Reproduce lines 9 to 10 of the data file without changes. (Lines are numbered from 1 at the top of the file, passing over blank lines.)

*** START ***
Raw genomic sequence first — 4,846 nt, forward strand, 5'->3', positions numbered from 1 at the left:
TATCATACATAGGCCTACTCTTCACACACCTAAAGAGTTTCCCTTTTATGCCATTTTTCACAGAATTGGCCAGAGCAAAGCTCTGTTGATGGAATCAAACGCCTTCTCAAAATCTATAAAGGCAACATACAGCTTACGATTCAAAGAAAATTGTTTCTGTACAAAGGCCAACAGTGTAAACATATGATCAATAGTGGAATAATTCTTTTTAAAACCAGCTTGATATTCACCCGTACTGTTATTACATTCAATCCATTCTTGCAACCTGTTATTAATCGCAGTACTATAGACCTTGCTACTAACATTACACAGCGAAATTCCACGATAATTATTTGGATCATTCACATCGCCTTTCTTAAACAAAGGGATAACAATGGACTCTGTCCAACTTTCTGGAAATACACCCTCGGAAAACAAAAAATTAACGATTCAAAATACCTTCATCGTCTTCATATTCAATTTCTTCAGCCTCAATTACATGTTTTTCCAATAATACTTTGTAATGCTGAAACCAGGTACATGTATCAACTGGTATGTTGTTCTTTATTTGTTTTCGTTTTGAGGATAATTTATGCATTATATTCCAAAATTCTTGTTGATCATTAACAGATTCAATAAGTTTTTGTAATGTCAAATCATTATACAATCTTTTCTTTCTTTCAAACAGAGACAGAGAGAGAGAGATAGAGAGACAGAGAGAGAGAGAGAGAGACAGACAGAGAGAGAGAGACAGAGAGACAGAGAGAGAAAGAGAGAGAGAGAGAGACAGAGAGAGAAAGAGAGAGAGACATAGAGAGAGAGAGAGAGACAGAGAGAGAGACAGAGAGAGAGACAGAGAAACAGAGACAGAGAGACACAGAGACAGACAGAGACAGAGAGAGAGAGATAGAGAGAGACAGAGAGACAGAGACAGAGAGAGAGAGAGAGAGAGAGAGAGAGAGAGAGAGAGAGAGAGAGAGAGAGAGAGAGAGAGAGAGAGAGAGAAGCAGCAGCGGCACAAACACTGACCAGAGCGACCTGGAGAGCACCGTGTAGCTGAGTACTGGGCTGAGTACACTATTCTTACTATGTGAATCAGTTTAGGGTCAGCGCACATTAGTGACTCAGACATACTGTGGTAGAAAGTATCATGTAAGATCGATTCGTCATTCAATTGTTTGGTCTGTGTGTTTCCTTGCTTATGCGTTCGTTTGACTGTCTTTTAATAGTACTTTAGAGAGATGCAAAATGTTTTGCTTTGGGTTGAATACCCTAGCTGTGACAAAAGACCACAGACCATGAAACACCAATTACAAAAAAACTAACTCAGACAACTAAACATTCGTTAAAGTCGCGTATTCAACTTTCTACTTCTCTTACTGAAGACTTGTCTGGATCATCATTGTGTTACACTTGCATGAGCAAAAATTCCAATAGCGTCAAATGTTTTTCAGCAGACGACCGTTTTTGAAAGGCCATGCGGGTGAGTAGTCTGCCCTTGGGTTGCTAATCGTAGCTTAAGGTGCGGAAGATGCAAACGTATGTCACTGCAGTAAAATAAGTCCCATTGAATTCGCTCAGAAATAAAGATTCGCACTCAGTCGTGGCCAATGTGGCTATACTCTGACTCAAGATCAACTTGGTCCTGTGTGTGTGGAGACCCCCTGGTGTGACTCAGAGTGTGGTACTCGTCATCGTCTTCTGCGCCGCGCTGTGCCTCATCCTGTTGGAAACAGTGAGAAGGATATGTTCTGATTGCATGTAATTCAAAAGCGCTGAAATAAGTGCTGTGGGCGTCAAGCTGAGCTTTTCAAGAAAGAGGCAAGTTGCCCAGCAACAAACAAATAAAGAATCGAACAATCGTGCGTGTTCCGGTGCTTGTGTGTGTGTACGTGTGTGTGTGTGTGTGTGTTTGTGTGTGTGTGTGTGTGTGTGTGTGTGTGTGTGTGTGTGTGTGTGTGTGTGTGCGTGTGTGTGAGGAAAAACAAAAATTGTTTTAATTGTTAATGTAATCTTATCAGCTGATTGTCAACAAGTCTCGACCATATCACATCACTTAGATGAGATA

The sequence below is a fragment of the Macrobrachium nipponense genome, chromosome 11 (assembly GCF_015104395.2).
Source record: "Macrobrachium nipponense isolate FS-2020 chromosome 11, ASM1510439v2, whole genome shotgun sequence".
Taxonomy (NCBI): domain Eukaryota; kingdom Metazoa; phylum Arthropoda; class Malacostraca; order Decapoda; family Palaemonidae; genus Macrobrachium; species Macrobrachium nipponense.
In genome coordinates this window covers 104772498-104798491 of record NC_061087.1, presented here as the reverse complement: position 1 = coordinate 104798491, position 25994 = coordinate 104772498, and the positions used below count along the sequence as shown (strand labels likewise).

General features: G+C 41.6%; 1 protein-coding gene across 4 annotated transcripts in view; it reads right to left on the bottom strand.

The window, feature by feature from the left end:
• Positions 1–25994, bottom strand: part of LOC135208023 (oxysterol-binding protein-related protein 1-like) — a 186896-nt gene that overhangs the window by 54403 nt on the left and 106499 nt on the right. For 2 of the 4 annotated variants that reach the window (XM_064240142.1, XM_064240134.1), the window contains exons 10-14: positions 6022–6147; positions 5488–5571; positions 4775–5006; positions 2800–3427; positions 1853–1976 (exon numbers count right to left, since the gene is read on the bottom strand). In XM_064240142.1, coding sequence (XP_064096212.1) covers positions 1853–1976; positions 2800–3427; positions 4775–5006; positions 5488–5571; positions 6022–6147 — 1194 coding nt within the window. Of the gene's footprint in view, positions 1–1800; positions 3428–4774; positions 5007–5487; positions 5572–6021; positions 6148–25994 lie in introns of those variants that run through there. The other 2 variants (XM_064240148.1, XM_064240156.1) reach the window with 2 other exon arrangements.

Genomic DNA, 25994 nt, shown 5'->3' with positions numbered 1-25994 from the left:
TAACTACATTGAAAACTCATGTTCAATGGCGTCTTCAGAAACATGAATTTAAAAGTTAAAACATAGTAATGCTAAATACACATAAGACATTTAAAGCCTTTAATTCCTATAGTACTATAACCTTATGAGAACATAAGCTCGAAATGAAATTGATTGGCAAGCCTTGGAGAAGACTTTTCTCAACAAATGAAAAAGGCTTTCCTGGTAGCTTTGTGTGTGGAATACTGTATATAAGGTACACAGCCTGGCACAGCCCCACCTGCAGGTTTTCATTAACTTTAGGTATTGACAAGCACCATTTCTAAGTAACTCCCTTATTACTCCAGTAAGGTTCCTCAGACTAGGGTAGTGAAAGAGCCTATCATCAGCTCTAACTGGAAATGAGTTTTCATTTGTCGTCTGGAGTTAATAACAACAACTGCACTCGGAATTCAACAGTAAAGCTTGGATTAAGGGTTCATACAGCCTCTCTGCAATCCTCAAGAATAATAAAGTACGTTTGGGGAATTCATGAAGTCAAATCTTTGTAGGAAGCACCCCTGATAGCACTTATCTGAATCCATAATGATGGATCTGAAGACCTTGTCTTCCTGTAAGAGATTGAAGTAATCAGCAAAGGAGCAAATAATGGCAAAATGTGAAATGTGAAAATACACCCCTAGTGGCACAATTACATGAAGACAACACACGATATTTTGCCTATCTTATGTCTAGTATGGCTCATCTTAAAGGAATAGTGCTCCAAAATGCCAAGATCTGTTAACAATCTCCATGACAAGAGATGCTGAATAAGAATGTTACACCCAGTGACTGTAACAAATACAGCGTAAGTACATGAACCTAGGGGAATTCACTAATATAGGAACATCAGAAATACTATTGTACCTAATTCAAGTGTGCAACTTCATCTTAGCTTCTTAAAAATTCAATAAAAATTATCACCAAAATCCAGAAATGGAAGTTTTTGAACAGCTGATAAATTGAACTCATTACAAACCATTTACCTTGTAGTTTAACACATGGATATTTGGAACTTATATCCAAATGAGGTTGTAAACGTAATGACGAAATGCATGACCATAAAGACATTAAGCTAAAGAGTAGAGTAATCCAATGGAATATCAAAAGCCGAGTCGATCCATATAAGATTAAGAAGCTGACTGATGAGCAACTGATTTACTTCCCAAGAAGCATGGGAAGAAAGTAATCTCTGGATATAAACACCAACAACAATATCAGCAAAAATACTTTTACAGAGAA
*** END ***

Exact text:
• Positions 1–25994, bottom strand: part of LOC135208023 (oxysterol-binding protein-related protein 1-like) — a 186896-nt gene that overhangs the window by 54403 nt on the left and 106499 nt on the right. For 2 of the 4 annotated variants that reach the window (XM_064240142.1, XM_064240134.1), the window contains exons 10-14: positions 6022–6147; positions 5488–5571; positions 4775–5006; positions 2800–3427; positions 1853–1976 (exon numbers count right to left, since the gene is read on the bottom strand). In XM_064240142.1, coding sequence (XP_064096212.1) covers positions 1853–1976; positions 2800–3427; positions 4775–5006; positions 5488–5571; positions 6022–6147 — 1194 coding nt within the window. Of the gene's footprint in view, positions 1–1800; positions 3428–4774; positions 5007–5487; positions 5572–6021; positions 6148–25994 lie in introns of those variants that run through there. The other 2 variants (XM_064240148.1, XM_064240156.1) reach the window with 2 other exon arrangements.

Genomic DNA, 25994 nt, shown 5'->3' with positions numbered 1-25994 from the left: